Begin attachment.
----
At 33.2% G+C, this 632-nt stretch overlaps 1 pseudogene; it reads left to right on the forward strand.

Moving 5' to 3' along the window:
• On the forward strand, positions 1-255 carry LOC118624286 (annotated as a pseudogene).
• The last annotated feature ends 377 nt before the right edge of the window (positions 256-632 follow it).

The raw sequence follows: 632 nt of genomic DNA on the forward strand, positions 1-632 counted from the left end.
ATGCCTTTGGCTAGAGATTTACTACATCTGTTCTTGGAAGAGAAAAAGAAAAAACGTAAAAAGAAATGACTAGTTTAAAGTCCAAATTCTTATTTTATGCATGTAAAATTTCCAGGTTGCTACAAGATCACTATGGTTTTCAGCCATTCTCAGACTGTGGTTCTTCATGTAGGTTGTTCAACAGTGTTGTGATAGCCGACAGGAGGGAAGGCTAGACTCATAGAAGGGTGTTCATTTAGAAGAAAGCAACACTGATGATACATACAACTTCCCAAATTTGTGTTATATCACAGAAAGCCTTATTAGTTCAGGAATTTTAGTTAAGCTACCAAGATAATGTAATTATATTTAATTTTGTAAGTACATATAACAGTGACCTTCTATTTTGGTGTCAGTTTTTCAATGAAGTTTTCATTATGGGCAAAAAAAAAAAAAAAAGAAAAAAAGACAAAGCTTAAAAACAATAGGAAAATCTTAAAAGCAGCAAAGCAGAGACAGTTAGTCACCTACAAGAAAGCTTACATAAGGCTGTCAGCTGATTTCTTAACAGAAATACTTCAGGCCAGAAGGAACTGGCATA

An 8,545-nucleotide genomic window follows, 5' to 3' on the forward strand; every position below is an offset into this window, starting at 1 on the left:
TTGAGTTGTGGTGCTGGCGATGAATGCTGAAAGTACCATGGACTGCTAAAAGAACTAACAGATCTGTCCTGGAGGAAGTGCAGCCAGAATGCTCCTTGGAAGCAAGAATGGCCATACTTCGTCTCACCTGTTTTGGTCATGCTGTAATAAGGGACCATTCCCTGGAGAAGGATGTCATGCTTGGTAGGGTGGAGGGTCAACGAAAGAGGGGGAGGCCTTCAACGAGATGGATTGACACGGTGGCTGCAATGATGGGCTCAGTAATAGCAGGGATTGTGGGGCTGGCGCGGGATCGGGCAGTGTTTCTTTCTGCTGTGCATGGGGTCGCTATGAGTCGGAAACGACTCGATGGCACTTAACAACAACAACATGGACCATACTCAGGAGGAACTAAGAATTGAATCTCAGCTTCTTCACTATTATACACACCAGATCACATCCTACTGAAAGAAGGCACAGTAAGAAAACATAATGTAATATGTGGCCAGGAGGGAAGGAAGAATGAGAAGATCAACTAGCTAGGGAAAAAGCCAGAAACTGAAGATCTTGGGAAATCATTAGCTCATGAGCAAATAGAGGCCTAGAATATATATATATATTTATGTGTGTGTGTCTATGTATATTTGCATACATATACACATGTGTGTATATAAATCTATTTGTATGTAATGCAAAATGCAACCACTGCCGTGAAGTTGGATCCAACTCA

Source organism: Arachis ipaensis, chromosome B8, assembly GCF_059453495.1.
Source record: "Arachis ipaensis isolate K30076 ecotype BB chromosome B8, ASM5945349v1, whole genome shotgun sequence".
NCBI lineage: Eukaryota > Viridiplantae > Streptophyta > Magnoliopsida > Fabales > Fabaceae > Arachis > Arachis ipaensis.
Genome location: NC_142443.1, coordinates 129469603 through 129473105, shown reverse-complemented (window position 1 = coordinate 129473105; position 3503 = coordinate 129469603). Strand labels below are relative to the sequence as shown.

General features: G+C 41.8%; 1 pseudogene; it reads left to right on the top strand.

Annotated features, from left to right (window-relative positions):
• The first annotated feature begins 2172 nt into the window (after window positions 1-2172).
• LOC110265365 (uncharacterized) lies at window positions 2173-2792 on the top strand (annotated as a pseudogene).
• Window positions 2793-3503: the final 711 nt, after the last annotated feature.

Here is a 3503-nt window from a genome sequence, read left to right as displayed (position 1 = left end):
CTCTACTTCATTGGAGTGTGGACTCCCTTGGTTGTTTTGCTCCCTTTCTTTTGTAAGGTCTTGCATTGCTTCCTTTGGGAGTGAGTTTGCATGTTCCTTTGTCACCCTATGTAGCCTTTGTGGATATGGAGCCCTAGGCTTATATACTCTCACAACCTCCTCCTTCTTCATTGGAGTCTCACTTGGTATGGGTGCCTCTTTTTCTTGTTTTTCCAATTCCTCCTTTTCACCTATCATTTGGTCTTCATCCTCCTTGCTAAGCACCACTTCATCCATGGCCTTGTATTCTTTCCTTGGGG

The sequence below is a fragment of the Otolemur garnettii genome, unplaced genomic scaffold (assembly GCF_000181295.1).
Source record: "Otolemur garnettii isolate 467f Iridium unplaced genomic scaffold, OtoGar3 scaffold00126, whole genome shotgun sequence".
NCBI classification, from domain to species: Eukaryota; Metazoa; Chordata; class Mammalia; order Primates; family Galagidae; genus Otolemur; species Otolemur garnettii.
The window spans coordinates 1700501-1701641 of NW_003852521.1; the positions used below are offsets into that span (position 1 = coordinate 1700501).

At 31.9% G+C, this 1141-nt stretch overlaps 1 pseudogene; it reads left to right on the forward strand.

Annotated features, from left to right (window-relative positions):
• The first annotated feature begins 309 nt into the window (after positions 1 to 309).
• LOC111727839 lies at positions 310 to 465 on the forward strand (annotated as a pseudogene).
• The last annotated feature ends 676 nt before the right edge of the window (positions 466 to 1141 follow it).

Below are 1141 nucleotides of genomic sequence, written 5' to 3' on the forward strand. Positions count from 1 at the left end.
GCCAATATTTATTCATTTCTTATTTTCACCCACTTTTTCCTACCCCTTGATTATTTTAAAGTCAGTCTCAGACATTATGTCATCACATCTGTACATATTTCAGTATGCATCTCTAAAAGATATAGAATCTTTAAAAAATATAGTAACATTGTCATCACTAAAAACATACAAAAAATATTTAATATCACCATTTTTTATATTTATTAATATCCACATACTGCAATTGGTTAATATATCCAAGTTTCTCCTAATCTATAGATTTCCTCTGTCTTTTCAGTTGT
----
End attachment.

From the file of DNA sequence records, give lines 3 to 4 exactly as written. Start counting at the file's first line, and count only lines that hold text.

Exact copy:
• On the forward strand, positions 1-255 carry LOC118624286 (annotated as a pseudogene).
• The last annotated feature ends 377 nt before the right edge of the window (positions 256-632 follow it).